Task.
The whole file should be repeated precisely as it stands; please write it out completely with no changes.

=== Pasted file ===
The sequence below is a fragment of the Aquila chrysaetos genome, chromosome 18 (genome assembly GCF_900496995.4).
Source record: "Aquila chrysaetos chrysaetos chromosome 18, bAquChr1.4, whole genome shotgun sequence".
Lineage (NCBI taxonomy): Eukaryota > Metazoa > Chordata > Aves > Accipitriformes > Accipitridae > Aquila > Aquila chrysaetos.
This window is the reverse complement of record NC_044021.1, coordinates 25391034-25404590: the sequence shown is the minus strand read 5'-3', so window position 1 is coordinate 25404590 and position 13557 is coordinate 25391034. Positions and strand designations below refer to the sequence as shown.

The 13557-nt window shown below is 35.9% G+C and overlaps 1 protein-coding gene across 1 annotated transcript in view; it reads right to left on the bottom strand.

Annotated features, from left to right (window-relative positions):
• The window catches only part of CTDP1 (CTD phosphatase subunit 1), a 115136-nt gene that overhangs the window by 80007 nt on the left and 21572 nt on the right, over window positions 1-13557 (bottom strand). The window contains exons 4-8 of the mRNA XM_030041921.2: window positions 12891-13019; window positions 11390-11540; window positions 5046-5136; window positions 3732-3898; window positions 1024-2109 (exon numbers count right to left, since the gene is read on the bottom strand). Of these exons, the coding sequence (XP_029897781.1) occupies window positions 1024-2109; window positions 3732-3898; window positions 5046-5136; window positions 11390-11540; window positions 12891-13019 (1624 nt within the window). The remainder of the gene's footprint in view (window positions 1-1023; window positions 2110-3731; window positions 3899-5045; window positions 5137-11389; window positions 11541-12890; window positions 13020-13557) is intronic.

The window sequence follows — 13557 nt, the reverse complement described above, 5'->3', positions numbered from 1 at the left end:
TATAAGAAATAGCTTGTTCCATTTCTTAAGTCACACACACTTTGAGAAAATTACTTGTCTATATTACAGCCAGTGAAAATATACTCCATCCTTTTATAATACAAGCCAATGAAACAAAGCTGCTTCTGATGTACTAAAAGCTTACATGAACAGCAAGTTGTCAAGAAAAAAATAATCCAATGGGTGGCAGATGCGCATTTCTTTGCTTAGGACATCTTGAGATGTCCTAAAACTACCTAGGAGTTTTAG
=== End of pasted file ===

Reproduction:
The sequence below is a fragment of the Aquila chrysaetos genome, chromosome 18 (genome assembly GCF_900496995.4).
Source record: "Aquila chrysaetos chrysaetos chromosome 18, bAquChr1.4, whole genome shotgun sequence".
Lineage (NCBI taxonomy): Eukaryota > Metazoa > Chordata > Aves > Accipitriformes > Accipitridae > Aquila > Aquila chrysaetos.
This window is the reverse complement of record NC_044021.1, coordinates 25391034-25404590: the sequence shown is the minus strand read 5'-3', so window position 1 is coordinate 25404590 and position 13557 is coordinate 25391034. Positions and strand designations below refer to the sequence as shown.

The 13557-nt window shown below is 35.9% G+C and overlaps 1 protein-coding gene across 1 annotated transcript in view; it reads right to left on the bottom strand.

Annotated features, from left to right (window-relative positions):
• The window catches only part of CTDP1 (CTD phosphatase subunit 1), a 115136-nt gene that overhangs the window by 80007 nt on the left and 21572 nt on the right, over window positions 1-13557 (bottom strand). The window contains exons 4-8 of the mRNA XM_030041921.2: window positions 12891-13019; window positions 11390-11540; window positions 5046-5136; window positions 3732-3898; window positions 1024-2109 (exon numbers count right to left, since the gene is read on the bottom strand). Of these exons, the coding sequence (XP_029897781.1) occupies window positions 1024-2109; window positions 3732-3898; window positions 5046-5136; window positions 11390-11540; window positions 12891-13019 (1624 nt within the window). The remainder of the gene's footprint in view (window positions 1-1023; window positions 2110-3731; window positions 3899-5045; window positions 5137-11389; window positions 11541-12890; window positions 13020-13557) is intronic.

The window sequence follows — 13557 nt, the reverse complement described above, 5'->3', positions numbered from 1 at the left end:
TATAAGAAATAGCTTGTTCCATTTCTTAAGTCACACACACTTTGAGAAAATTACTTGTCTATATTACAGCCAGTGAAAATATACTCCATCCTTTTATAATACAAGCCAATGAAACAAAGCTGCTTCTGATGTACTAAAAGCTTACATGAACAGCAAGTTGTCAAGAAAAAAATAATCCAATGGGTGGCAGATGCGCATTTCTTTGCTTAGGACATCTTGAGATGTCCTAAAACTACCTAGGAGTTTTAG